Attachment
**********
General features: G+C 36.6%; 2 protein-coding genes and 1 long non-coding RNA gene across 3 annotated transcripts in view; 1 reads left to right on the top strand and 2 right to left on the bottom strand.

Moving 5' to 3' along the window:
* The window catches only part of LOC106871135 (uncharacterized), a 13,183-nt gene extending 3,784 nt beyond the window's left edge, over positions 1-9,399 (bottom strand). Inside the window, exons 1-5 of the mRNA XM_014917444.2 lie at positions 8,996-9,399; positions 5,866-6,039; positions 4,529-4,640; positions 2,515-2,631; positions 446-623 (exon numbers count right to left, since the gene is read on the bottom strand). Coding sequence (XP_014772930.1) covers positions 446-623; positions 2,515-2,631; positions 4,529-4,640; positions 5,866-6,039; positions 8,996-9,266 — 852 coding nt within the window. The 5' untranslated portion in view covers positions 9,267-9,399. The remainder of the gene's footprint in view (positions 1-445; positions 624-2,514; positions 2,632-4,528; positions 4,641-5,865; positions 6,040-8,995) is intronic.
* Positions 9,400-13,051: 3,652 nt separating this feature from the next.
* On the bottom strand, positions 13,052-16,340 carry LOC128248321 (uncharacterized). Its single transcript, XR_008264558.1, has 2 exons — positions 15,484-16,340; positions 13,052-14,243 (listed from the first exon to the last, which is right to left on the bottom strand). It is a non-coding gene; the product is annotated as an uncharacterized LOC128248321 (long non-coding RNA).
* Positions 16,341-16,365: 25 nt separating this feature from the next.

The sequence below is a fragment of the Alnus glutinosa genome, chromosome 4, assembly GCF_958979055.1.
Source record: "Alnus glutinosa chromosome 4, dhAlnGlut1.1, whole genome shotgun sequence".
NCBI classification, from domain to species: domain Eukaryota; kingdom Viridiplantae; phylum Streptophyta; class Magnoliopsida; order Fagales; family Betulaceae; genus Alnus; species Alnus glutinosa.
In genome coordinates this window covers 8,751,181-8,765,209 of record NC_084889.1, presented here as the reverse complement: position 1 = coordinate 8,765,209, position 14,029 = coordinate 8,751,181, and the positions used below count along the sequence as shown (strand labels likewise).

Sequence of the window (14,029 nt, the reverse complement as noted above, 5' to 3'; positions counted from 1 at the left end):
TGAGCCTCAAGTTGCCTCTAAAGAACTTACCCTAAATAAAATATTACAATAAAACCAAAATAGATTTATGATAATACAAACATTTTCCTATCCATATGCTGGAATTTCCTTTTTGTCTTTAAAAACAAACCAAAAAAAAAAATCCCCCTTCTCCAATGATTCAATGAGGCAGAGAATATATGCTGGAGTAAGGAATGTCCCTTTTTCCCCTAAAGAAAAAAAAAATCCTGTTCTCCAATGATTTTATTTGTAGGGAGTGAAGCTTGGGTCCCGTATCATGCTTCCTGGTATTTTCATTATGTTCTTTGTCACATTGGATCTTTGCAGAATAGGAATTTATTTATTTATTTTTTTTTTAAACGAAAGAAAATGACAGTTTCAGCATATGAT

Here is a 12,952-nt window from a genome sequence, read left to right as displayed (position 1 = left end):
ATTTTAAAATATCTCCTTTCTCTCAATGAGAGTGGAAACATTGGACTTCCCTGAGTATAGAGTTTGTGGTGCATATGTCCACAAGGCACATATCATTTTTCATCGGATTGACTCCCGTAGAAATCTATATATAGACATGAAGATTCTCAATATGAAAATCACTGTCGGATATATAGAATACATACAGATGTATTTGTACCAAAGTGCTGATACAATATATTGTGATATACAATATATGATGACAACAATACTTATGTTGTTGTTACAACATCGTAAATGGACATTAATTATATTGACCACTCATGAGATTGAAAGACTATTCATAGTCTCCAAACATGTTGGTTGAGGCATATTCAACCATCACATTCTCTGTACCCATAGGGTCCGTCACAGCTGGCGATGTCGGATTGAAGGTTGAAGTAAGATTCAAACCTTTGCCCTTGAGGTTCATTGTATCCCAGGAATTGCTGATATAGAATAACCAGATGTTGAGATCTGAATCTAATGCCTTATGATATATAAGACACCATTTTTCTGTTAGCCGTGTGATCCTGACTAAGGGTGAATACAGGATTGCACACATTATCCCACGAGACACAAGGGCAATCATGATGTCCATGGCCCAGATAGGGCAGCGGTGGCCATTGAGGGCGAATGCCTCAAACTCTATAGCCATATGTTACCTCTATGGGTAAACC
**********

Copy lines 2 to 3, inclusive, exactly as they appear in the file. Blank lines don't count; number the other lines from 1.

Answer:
Moving 5' to 3' along the window:
* The window catches only part of LOC106871135 (uncharacterized), a 13,183-nt gene extending 3,784 nt beyond the window's left edge, over positions 1-9,399 (bottom strand). Inside the window, exons 1-5 of the mRNA XM_014917444.2 lie at positions 8,996-9,399; positions 5,866-6,039; positions 4,529-4,640; positions 2,515-2,631; positions 446-623 (exon numbers count right to left, since the gene is read on the bottom strand). Coding sequence (XP_014772930.1) covers positions 446-623; positions 2,515-2,631; positions 4,529-4,640; positions 5,866-6,039; positions 8,996-9,266 — 852 coding nt within the window. The 5' untranslated portion in view covers positions 9,267-9,399. The remainder of the gene's footprint in view (positions 1-445; positions 624-2,514; positions 2,632-4,528; positions 4,641-5,865; positions 6,040-8,995) is intronic.